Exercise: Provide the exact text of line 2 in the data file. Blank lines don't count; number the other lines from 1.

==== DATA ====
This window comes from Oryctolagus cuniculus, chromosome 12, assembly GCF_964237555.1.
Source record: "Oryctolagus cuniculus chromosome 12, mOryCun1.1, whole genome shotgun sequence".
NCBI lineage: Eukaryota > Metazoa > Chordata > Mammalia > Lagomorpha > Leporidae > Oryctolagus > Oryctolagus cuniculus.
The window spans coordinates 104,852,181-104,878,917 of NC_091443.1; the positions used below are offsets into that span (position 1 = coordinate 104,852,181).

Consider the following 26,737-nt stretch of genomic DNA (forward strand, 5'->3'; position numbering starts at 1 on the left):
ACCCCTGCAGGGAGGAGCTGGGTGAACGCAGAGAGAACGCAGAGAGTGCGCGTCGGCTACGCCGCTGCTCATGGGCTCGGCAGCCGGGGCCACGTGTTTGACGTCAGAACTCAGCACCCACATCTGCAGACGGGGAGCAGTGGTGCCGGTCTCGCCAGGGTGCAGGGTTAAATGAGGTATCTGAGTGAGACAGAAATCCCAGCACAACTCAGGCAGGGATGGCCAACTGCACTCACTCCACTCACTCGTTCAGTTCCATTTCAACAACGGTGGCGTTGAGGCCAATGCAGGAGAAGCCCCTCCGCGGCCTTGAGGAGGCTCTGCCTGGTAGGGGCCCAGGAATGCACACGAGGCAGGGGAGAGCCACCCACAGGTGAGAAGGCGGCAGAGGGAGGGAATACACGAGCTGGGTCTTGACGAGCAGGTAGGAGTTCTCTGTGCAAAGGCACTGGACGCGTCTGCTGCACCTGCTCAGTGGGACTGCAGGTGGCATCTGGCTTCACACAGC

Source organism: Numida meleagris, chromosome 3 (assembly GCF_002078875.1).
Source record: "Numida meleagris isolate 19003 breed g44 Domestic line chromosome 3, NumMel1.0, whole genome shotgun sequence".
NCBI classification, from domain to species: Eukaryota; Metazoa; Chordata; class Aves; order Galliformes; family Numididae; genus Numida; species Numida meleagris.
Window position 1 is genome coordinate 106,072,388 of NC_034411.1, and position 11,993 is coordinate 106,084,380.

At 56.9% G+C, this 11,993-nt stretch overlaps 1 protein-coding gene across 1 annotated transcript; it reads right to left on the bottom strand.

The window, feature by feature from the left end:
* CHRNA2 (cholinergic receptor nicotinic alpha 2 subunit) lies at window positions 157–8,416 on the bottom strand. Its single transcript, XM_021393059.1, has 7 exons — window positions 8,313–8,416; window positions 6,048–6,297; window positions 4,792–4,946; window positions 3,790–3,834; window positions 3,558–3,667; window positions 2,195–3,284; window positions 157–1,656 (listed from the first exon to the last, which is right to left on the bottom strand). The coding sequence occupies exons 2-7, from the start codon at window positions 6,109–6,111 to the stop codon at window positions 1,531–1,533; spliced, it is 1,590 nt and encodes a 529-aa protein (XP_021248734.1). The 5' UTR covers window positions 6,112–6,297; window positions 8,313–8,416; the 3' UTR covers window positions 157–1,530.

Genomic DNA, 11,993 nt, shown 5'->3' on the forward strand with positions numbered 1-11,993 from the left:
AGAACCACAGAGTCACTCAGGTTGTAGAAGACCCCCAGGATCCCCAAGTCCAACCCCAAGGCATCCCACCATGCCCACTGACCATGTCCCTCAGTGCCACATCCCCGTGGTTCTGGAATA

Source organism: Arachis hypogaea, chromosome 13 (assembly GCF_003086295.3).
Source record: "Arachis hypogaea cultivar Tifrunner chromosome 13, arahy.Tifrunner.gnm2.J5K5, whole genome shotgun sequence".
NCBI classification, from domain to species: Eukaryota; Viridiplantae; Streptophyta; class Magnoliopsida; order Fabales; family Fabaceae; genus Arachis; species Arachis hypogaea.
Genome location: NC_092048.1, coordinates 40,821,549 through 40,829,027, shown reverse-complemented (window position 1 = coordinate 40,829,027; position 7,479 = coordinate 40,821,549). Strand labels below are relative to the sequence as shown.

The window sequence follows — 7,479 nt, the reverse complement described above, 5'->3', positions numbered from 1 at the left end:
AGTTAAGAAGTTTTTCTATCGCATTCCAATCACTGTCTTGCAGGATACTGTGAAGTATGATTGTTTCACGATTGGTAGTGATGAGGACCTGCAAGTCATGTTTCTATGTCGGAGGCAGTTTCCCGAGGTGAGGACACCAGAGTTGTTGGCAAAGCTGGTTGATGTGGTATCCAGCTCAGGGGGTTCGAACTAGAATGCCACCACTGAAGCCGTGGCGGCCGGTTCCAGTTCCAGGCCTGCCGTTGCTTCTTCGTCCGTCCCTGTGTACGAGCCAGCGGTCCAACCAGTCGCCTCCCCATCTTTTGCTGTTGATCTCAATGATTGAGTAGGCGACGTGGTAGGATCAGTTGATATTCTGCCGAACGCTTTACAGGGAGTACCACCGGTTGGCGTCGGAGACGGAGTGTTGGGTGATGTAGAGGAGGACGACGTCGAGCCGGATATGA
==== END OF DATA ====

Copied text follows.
Source record: "Oryctolagus cuniculus chromosome 12, mOryCun1.1, whole genome shotgun sequence".